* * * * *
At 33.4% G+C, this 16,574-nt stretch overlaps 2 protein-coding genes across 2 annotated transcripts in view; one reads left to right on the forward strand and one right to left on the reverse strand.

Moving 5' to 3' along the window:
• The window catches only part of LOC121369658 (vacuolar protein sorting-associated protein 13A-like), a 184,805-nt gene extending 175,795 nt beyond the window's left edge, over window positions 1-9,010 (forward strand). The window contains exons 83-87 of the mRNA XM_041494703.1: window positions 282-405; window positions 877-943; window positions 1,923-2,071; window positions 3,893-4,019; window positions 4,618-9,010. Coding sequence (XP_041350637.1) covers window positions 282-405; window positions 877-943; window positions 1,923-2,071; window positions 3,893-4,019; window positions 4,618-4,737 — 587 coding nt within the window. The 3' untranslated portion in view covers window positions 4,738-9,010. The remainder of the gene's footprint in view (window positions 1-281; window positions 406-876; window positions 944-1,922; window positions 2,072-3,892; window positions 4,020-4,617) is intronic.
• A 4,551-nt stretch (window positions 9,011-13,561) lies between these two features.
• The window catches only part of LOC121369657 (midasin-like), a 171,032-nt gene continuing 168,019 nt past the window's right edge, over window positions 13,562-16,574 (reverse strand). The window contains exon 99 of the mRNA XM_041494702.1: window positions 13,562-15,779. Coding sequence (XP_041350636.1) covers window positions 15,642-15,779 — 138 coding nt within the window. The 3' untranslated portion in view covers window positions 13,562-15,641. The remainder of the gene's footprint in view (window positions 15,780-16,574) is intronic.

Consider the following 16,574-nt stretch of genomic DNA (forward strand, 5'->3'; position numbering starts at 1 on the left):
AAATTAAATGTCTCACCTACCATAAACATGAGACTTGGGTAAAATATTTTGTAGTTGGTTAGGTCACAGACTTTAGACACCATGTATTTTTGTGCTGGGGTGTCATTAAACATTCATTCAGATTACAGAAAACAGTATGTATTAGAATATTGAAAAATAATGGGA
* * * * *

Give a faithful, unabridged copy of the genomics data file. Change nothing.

At 33.4% G+C, this 16,574-nt stretch overlaps 2 protein-coding genes across 2 annotated transcripts in view; one reads left to right on the forward strand and one right to left on the reverse strand.

Moving 5' to 3' along the window:
• The window catches only part of LOC121369658 (vacuolar protein sorting-associated protein 13A-like), a 184,805-nt gene extending 175,795 nt beyond the window's left edge, over window positions 1-9,010 (forward strand). The window contains exons 83-87 of the mRNA XM_041494703.1: window positions 282-405; window positions 877-943; window positions 1,923-2,071; window positions 3,893-4,019; window positions 4,618-9,010. Coding sequence (XP_041350637.1) covers window positions 282-405; window positions 877-943; window positions 1,923-2,071; window positions 3,893-4,019; window positions 4,618-4,737 — 587 coding nt within the window. The 3' untranslated portion in view covers window positions 4,738-9,010. The remainder of the gene's footprint in view (window positions 1-281; window positions 406-876; window positions 944-1,922; window positions 2,072-3,892; window positions 4,020-4,617) is intronic.
• A 4,551-nt stretch (window positions 9,011-13,561) lies between these two features.
• The window catches only part of LOC121369657 (midasin-like), a 171,032-nt gene continuing 168,019 nt past the window's right edge, over window positions 13,562-16,574 (reverse strand). The window contains exon 99 of the mRNA XM_041494702.1: window positions 13,562-15,779. Coding sequence (XP_041350636.1) covers window positions 15,642-15,779 — 138 coding nt within the window. The 3' untranslated portion in view covers window positions 13,562-15,641. The remainder of the gene's footprint in view (window positions 15,780-16,574) is intronic.

Consider the following 16,574-nt stretch of genomic DNA (forward strand, 5'->3'; position numbering starts at 1 on the left):
AAATTAAATGTCTCACCTACCATAAACATGAGACTTGGGTAAAATATTTTGTAGTTGGTTAGGTCACAGACTTTAGACACCATGTATTTTTGTGCTGGGGTGTCATTAAACATTCATTCAGATTACAGAAAACAGTATGTATTAGAATATTGAAAAATAATGGGA